Edward Davies Pickering (‘Pick’ of the Times, as Fleet Street knows him) was born on the fourth of May in 1912 in what was then the North Riding of Yorkshire, and educated at Middlesbrough High School before embarking on his career in journalism. He cut his teeth on the Northern Echo and Newcastle North Mail before arriving at Fleet Street as sub-editor for the Mirror. By 1939 he was already chief sub-editor of Rothermere's Daily Mail. He did his wartime service with the Royal Artillery, before joining the staff of Supreme Headquarters of the Allied Expeditionary Force, where he wrote daily communiqués for General Eisenhower.
After the war he returned to the Mail where he worked as managing editor, moving to the Daily Express in the same capacity in 1951, and becoming editor in 1957. Sure-footed among the quicksands of postwar journalism, and keeping the respect of fellow professionals in a world where the wallet is meant to reign, he has gone through a series of directorships; Daily Mirror Newspapers, International Publishing Corporation, William Collins, and Times Newspaper Holdings since 1981.
He joined the Press Council in 1964, and served on it as member and vice-chairman till 1982. He joined the Press Complaints Commission in 1991.
Since 1982 he has been Executive Vice-chairman of Times Newspapers Ltd, and Chairman of Times Supplements Ltd since 1989.
Honours have duly come his way: a knighthood in 1977, Mastership of the Guild of St Bride since 1981, freedom of the Stationers' and Newspaper Makers' Company in 1985. an honorary Doctorate of Letters of the City University in 1986, and in the same year the Astor Award for distinguished service to the Commonwealth press.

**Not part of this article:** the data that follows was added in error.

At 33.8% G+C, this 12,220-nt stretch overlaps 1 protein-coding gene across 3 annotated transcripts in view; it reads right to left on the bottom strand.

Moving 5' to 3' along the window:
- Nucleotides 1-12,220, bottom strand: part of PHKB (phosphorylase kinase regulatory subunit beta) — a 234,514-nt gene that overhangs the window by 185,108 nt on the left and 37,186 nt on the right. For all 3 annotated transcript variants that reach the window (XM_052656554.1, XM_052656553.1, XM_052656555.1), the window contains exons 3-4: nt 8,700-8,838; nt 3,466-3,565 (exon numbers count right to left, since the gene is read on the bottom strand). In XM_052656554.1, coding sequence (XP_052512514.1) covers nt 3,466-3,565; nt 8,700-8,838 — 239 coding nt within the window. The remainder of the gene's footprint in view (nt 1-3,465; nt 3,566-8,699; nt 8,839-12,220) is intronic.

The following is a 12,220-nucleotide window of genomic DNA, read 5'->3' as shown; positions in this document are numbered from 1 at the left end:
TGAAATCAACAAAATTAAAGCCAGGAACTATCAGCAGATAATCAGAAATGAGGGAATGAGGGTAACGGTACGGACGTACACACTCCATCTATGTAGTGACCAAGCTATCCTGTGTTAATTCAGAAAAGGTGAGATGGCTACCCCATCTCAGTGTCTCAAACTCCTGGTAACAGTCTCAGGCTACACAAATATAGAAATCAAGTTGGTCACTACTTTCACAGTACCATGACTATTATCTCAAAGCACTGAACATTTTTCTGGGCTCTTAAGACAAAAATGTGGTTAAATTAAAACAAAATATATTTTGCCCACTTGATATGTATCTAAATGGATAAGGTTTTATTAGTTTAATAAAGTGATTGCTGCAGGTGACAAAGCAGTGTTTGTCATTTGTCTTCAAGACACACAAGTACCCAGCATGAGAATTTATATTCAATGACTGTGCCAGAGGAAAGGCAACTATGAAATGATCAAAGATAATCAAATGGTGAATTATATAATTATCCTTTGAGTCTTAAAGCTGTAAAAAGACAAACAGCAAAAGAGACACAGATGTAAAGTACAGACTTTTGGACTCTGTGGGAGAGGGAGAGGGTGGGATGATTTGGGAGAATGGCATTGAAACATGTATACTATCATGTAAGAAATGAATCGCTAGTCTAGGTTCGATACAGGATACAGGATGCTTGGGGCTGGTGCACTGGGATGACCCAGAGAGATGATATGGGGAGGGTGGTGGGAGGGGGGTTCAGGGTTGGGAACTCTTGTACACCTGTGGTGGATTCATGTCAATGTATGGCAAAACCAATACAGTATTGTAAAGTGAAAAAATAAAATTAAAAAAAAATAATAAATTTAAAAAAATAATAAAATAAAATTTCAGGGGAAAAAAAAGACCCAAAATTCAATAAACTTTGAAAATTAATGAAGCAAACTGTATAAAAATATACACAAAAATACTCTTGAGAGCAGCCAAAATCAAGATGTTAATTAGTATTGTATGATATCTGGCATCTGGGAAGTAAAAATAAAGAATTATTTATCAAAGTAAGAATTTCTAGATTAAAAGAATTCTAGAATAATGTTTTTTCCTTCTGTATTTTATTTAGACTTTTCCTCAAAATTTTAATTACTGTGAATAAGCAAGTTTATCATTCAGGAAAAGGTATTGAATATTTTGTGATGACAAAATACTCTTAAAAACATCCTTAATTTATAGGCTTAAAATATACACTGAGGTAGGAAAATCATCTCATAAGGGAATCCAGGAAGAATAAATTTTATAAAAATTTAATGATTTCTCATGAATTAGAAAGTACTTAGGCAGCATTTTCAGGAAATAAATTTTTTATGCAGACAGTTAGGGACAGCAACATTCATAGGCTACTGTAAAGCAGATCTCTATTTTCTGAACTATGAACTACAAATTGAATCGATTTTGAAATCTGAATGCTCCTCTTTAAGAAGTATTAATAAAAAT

A man well into his eighties who insists on working at the kind of pressure we think proper to someone of half those years needs some sort of explanation — is it fear or compulsion? The alternative answer may well be that the rest of us have got it all wrong, and that passionate love expressed through work is the only proper way to live, and that life lived like that may well give out, but is unlikely to ebb away gently.
What I have said above is largely a list of achievements, the stuff that obituaries are made of. They tell us something about a man's importance. But they tell us little or nothing about a man's significance. For that we have to turn to the intimate memories of those who have seen his work at close quarters, and those who have known his manners over a long stretch of time.
Simon Jenkins, in a Times' tribute for Sir Edward's 80th birthday, says of him: “From every angle, from every sector of the market, he has seen our industry at its best and worst. Yet he has survived with his intellect intact, and with his sense of humour.” Robert Edwards in the same issue says “Not once did I witness Pick feed a single member of his staff to the raging lion (Lord Beaverbrook). Such was his loyalty, they were not much afraid of him but ashamed to let him down.” And Canon John Oates, of St Bride's Church says “He is the one who ensures we have the names of the reporters or photographers who are in danger, so that we can pray for them.”
And above all we owe him a collective thanks for being the one who decided that the Quincentenary of William Tyndale must be celebrated, and then set about drumming up the necessary support.
Indeed, this little publication is itself the latest in a long line of printed papers that owe their character to his restless passion and ferric zeal.